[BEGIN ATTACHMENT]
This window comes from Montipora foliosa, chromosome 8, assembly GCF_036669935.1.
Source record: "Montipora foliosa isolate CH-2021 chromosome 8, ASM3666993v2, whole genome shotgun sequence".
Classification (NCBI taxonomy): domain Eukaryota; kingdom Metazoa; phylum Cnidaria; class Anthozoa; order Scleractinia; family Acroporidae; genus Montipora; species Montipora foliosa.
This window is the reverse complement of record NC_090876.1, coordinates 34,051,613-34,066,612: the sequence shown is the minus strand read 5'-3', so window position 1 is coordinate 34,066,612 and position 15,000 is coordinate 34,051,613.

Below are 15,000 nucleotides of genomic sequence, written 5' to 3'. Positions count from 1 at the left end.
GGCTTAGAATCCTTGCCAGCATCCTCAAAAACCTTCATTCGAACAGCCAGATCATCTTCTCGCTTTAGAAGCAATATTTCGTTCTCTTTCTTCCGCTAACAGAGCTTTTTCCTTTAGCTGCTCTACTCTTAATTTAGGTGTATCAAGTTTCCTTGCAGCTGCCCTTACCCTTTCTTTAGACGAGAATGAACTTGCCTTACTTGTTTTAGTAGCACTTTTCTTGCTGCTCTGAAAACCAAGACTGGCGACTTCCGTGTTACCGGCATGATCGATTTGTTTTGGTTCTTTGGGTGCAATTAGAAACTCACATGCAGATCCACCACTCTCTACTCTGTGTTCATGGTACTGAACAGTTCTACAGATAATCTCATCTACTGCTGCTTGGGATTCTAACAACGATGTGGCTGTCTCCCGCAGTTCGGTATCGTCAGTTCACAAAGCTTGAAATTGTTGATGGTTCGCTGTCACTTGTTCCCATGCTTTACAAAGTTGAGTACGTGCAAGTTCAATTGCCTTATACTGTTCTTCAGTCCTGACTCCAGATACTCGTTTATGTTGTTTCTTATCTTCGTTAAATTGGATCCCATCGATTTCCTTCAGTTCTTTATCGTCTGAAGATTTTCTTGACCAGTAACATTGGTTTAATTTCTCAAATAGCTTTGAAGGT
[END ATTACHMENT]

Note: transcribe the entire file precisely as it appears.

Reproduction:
This window comes from Montipora foliosa, chromosome 8, assembly GCF_036669935.1.
Source record: "Montipora foliosa isolate CH-2021 chromosome 8, ASM3666993v2, whole genome shotgun sequence".
Classification (NCBI taxonomy): domain Eukaryota; kingdom Metazoa; phylum Cnidaria; class Anthozoa; order Scleractinia; family Acroporidae; genus Montipora; species Montipora foliosa.
This window is the reverse complement of record NC_090876.1, coordinates 34,051,613-34,066,612: the sequence shown is the minus strand read 5'-3', so window position 1 is coordinate 34,066,612 and position 15,000 is coordinate 34,051,613.

Below are 15,000 nucleotides of genomic sequence, written 5' to 3'. Positions count from 1 at the left end.
GGCTTAGAATCCTTGCCAGCATCCTCAAAAACCTTCATTCGAACAGCCAGATCATCTTCTCGCTTTAGAAGCAATATTTCGTTCTCTTTCTTCCGCTAACAGAGCTTTTTCCTTTAGCTGCTCTACTCTTAATTTAGGTGTATCAAGTTTCCTTGCAGCTGCCCTTACCCTTTCTTTAGACGAGAATGAACTTGCCTTACTTGTTTTAGTAGCACTTTTCTTGCTGCTCTGAAAACCAAGACTGGCGACTTCCGTGTTACCGGCATGATCGATTTGTTTTGGTTCTTTGGGTGCAATTAGAAACTCACATGCAGATCCACCACTCTCTACTCTGTGTTCATGGTACTGAACAGTTCTACAGATAATCTCATCTACTGCTGCTTGGGATTCTAACAACGATGTGGCTGTCTCCCGCAGTTCGGTATCGTCAGTTCACAAAGCTTGAAATTGTTGATGGTTCGCTGTCACTTGTTCCCATGCTTTACAAAGTTGAGTACGTGCAAGTTCAATTGCCTTATACTGTTCTTCAGTCCTGACTCCAGATACTCGTTTATGTTGTTTCTTATCTTCGTTAAATTGGATCCCATCGATTTCCTTCAGTTCTTTATCGTCTGAAGATTTTCTTGACCAGTAACATTGGTTTAATTTCTCAAATAGCTTTGAAGGT